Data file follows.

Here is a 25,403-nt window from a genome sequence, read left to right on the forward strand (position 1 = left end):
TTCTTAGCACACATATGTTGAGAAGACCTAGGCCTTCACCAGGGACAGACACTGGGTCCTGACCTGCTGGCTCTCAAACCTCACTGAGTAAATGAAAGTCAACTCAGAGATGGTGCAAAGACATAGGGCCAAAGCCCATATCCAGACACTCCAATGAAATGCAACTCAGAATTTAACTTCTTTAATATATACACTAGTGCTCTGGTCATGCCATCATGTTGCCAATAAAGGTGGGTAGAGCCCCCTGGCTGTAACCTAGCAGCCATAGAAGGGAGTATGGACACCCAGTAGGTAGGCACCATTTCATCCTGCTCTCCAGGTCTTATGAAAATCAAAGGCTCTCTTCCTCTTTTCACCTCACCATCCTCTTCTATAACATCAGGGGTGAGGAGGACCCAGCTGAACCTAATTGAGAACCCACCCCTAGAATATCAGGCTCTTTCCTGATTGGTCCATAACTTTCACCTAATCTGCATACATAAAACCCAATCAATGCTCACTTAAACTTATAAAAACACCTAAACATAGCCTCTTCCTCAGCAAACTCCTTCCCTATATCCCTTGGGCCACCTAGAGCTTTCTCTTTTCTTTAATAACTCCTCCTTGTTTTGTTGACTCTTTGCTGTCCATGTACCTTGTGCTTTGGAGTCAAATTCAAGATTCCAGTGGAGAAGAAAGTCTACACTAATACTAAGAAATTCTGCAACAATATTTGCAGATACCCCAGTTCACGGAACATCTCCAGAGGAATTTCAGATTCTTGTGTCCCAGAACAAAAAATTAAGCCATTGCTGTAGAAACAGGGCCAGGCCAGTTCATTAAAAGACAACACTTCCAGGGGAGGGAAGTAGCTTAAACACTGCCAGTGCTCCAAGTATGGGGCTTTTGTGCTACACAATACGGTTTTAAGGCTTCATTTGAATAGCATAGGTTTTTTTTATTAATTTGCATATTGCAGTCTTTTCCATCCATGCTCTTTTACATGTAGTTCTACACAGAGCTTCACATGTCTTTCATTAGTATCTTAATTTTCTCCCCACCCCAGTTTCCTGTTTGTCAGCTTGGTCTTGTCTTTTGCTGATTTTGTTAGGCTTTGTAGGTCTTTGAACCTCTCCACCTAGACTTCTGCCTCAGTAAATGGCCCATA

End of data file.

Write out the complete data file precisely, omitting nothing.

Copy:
Here is a 25,403-nt window from a genome sequence, read left to right on the forward strand (position 1 = left end):
TTCTTAGCACACATATGTTGAGAAGACCTAGGCCTTCACCAGGGACAGACACTGGGTCCTGACCTGCTGGCTCTCAAACCTCACTGAGTAAATGAAAGTCAACTCAGAGATGGTGCAAAGACATAGGGCCAAAGCCCATATCCAGACACTCCAATGAAATGCAACTCAGAATTTAACTTCTTTAATATATACACTAGTGCTCTGGTCATGCCATCATGTTGCCAATAAAGGTGGGTAGAGCCCCCTGGCTGTAACCTAGCAGCCATAGAAGGGAGTATGGACACCCAGTAGGTAGGCACCATTTCATCCTGCTCTCCAGGTCTTATGAAAATCAAAGGCTCTCTTCCTCTTTTCACCTCACCATCCTCTTCTATAACATCAGGGGTGAGGAGGACCCAGCTGAACCTAATTGAGAACCCACCCCTAGAATATCAGGCTCTTTCCTGATTGGTCCATAACTTTCACCTAATCTGCATACATAAAACCCAATCAATGCTCACTTAAACTTATAAAAACACCTAAACATAGCCTCTTCCTCAGCAAACTCCTTCCCTATATCCCTTGGGCCACCTAGAGCTTTCTCTTTTCTTTAATAACTCCTCCTTGTTTTGTTGACTCTTTGCTGTCCATGTACCTTGTGCTTTGGAGTCAAATTCAAGATTCCAGTGGAGAAGAAAGTCTACACTAATACTAAGAAATTCTGCAACAATATTTGCAGATACCCCAGTTCACGGAACATCTCCAGAGGAATTTCAGATTCTTGTGTCCCAGAACAAAAAATTAAGCCATTGCTGTAGAAACAGGGCCAGGCCAGTTCATTAAAAGACAACACTTCCAGGGGAGGGAAGTAGCTTAAACACTGCCAGTGCTCCAAGTATGGGGCTTTTGTGCTACACAATACGGTTTTAAGGCTTCATTTGAATAGCATAGGTTTTTTTTATTAATTTGCATATTGCAGTCTTTTCCATCCATGCTCTTTTACATGTAGTTCTACACAGAGCTTCACATGTCTTTCATTAGTATCTTAATTTTCTCCCCACCCCAGTTTCCTGTTTGTCAGCTTGGTCTTGTCTTTTGCTGATTTTGTTAGGCTTTGTAGGTCTTTGAACCTCTCCACCTAGACTTCTGCCTCAGTAAATGGCCCATA